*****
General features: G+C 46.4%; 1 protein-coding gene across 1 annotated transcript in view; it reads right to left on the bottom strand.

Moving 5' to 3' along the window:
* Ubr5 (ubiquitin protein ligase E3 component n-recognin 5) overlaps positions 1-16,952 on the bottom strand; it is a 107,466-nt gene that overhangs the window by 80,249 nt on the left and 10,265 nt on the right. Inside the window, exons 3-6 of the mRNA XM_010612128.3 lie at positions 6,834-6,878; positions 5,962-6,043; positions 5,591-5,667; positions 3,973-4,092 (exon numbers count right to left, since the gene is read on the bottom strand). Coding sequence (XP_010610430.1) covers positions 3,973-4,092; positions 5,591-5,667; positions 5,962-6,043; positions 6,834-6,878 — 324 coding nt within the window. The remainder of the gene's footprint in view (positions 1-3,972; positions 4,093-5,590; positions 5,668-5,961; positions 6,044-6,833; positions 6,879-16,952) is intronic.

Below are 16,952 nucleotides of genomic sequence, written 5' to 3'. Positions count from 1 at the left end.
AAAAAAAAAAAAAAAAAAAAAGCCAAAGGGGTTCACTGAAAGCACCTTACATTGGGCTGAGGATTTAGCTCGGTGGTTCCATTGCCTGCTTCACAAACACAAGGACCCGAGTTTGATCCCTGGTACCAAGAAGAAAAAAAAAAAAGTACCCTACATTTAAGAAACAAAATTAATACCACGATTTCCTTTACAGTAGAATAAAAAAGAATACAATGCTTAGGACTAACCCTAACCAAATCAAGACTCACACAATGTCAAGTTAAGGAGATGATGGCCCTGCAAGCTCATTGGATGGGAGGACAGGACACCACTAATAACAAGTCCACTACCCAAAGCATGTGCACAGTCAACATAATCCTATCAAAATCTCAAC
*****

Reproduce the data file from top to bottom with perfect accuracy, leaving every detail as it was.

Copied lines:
General features: G+C 46.4%; 1 protein-coding gene across 1 annotated transcript in view; it reads right to left on the bottom strand.

Moving 5' to 3' along the window:
* Ubr5 (ubiquitin protein ligase E3 component n-recognin 5) overlaps positions 1-16,952 on the bottom strand; it is a 107,466-nt gene that overhangs the window by 80,249 nt on the left and 10,265 nt on the right. Inside the window, exons 3-6 of the mRNA XM_010612128.3 lie at positions 6,834-6,878; positions 5,962-6,043; positions 5,591-5,667; positions 3,973-4,092 (exon numbers count right to left, since the gene is read on the bottom strand). Coding sequence (XP_010610430.1) covers positions 3,973-4,092; positions 5,591-5,667; positions 5,962-6,043; positions 6,834-6,878 — 324 coding nt within the window. The remainder of the gene's footprint in view (positions 1-3,972; positions 4,093-5,590; positions 5,668-5,961; positions 6,044-6,833; positions 6,879-16,952) is intronic.

Below are 16,952 nucleotides of genomic sequence, written 5' to 3'. Positions count from 1 at the left end.
AAAAAAAAAAAAAAAAAAAAAGCCAAAGGGGTTCACTGAAAGCACCTTACATTGGGCTGAGGATTTAGCTCGGTGGTTCCATTGCCTGCTTCACAAACACAAGGACCCGAGTTTGATCCCTGGTACCAAGAAGAAAAAAAAAAAAGTACCCTACATTTAAGAAACAAAATTAATACCACGATTTCCTTTACAGTAGAATAAAAAAGAATACAATGCTTAGGACTAACCCTAACCAAATCAAGACTCACACAATGTCAAGTTAAGGAGATGATGGCCCTGCAAGCTCATTGGATGGGAGGACAGGACACCACTAATAACAAGTCCACTACCCAAAGCATGTGCACAGTCAACATAATCCTATCAAAATCTCAAC